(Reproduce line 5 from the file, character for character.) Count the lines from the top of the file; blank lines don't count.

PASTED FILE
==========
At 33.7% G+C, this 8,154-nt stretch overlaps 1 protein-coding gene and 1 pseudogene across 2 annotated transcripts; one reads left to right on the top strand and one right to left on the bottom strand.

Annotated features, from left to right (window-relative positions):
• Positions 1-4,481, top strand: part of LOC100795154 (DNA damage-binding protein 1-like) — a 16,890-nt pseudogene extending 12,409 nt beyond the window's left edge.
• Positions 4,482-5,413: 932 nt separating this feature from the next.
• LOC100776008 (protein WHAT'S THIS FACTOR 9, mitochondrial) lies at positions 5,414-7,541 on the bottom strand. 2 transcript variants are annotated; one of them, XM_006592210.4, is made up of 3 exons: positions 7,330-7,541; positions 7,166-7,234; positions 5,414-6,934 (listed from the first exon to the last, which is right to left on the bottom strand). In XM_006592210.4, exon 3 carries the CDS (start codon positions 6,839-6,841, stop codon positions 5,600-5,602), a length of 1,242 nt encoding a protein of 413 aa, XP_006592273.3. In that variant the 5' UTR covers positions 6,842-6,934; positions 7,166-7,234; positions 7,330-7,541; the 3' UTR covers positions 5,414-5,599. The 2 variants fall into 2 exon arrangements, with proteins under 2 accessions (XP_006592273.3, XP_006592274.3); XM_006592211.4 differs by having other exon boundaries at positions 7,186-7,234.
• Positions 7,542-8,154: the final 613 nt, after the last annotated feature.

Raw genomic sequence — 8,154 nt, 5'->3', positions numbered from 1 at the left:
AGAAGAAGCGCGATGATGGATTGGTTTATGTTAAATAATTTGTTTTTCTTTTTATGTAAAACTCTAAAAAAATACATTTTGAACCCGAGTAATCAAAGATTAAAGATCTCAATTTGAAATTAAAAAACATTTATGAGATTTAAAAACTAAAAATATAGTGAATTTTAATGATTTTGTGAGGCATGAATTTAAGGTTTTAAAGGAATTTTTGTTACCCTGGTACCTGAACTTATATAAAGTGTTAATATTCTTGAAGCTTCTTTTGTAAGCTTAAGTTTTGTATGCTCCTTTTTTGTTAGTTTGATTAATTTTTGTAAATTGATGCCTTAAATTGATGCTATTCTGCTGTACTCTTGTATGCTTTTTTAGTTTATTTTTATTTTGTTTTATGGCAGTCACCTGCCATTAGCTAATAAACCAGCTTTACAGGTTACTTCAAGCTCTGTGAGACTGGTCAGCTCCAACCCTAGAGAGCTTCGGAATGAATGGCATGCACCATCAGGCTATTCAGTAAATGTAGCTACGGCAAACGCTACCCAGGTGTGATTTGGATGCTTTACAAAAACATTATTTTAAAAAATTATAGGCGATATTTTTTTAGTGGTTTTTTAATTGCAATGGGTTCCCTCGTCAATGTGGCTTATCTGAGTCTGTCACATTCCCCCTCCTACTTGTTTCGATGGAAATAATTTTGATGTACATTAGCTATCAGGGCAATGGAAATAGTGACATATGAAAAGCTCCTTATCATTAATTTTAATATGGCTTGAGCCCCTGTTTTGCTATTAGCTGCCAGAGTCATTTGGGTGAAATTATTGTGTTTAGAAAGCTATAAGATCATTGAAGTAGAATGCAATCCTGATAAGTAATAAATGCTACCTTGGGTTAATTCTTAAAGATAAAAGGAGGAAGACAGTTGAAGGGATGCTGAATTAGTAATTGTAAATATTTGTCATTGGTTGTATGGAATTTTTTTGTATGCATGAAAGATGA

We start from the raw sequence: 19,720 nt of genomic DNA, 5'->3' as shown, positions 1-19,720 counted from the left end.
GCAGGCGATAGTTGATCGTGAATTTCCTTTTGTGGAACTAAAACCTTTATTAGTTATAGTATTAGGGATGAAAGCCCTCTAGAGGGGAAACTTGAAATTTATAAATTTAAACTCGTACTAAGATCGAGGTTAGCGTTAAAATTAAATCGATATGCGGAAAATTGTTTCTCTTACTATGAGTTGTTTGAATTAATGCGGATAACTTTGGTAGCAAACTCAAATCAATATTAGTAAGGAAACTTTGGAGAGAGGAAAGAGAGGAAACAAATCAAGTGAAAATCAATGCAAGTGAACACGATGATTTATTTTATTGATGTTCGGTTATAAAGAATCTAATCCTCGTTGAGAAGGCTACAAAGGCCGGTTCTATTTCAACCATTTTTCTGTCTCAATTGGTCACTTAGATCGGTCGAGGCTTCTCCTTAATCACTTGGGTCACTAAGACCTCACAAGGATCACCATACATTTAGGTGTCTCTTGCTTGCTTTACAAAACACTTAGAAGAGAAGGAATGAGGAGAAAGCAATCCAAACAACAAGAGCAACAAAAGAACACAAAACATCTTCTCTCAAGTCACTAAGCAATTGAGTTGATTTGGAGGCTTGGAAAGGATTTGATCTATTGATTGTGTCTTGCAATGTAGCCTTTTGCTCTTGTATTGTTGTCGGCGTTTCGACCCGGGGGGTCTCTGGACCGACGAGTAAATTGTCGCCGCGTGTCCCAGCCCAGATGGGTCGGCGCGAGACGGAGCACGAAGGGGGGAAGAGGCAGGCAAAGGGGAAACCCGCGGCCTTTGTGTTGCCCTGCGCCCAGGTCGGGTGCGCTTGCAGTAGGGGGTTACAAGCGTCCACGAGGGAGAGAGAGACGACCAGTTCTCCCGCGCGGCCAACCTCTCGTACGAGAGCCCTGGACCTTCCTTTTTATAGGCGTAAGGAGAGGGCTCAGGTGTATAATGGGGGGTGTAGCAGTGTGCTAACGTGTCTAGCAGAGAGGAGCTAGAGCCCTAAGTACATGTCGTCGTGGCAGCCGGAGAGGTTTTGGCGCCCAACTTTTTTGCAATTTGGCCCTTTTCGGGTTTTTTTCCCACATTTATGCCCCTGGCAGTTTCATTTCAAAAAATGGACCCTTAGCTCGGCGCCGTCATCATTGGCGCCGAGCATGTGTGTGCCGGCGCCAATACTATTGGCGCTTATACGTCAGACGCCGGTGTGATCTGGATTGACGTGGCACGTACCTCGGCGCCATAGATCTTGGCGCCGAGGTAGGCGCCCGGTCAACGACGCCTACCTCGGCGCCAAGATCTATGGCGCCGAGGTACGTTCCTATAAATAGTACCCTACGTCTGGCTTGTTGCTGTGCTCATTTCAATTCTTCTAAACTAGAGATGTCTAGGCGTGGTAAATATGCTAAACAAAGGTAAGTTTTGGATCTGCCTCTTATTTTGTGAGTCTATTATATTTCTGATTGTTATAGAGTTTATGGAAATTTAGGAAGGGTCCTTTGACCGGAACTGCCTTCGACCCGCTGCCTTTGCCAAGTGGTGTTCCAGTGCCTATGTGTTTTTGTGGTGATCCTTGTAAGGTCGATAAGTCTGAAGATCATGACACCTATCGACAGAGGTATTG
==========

• LOC100776008 (protein WHAT'S THIS FACTOR 9, mitochondrial) lies at positions 5,414-7,541 on the bottom strand. 2 transcript variants are annotated; one of them, XM_006592210.4, is made up of 3 exons: positions 7,330-7,541; positions 7,166-7,234; positions 5,414-6,934 (listed from the first exon to the last, which is right to left on the bottom strand). In XM_006592210.4, exon 3 carries the CDS (start codon positions 6,839-6,841, stop codon positions 5,600-5,602), a length of 1,242 nt encoding a protein of 413 aa, XP_006592273.3. In that variant the 5' UTR covers positions 6,842-6,934; positions 7,166-7,234; positions 7,330-7,541; the 3' UTR covers positions 5,414-5,599. The 2 variants fall into 2 exon arrangements, with proteins under 2 accessions (XP_006592273.3, XP_006592274.3); XM_006592211.4 differs by having other exon boundaries at positions 7,186-7,234.